We’ve all experienced that one friend or lover who we just KNEW was a good person, and we convinced- even confabulated- to believe that its true. Then that person betrayed our expectations, let us down or really, just acted to his or her true character. The illusion was lifted- suddenly-and realization kicked in. The “wow” moment. Or the “How could I be so stupid/naive/blind” moment. At once everything became so damn clear.
Better late than never, so they say…
But really… what is this space… this nebulous/cloudy/illusive space before realization… that makes us feel so certain, and sometimes aggressively defensive? Is this about knowing… or is it about not knowing enough?
Is it about proving something to those around us; maintaining a facade or image? Or is it deeply embedded in a more daunting fear of facing and overcoming our mindset, habits, and circumstances.
Perhaps society is responsible for making us too concerned with how we appear rather than astutely aware of who we actually are/what we actually need/how we actually feel.
Esse est percipi, says George Berkeley; to be is to be perceived. Let’s say he arguably places the power of identity into the hands of the observer. And perhaps we define ourselves by how we are viewed or perceived (from the past, in the present, and for the future- either way, we all seem to burden ourselves with a need to fulfill expectations/impressions/perceptions).
This need is profound in so many ways, especially as trends of massclusivity and media-driven ideals continue to define society in macro and micro terms. What happened to introspection and analyzing our decisions so to not make the same mistakes over and over and over… in this age of information overload and the critical need to feel plugged in to the network, we somehow lose the ability to pause and rethink things or question ourselves. We’re teaching our students and kids and peers to do the same; the result becomes detachment from ourselves and detachment from one another.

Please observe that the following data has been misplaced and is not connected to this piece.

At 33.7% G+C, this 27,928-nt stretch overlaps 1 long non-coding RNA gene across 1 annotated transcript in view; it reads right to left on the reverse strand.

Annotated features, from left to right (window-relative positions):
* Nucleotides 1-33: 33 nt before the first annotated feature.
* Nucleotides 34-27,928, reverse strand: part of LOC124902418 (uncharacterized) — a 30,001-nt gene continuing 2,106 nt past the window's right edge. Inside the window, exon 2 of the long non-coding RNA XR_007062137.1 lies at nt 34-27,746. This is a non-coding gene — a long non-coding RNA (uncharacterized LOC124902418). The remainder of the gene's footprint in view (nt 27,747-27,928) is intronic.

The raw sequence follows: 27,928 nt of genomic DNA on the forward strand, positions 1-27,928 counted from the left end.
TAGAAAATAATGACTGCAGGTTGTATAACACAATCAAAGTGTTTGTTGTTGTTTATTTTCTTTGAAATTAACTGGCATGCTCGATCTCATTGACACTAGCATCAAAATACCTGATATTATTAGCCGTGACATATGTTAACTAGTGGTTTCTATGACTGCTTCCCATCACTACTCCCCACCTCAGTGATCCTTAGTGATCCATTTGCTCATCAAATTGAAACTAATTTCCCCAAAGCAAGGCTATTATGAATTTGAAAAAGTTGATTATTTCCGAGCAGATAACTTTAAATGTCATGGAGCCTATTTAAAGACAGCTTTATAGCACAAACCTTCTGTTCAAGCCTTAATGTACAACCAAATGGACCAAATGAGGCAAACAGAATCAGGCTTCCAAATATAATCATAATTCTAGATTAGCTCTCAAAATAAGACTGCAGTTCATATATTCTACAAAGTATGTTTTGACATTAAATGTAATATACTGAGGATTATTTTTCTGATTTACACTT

So who are we, really?
And at what point can you or I overcome the perceptions of others? How many times have we seen or heard stories like Chris Gardner‘s and felt intimidated by it. Could you pull yourself to your feet after losing everything? His path from homeless to millionaire is beyond comprehensible for so many of us… but why?
What’s holding you back from truly realizing your potential? What’s holding us all back from helping one another be real for a change… face our fears… reinvent ourselves… overcome hesitation and embrace possibility?
“You are exactly where you are meant to be in life, right now.”
This thought puts a heavy responsibility on those of us who are writing and reading and thinking about the need to change/do better/move forward.
A sense of urgency, even.
And so the challenge begins… to follow your intuition from the start, and not suffer through the sticky, miasmic, space that lingers before realization sets in.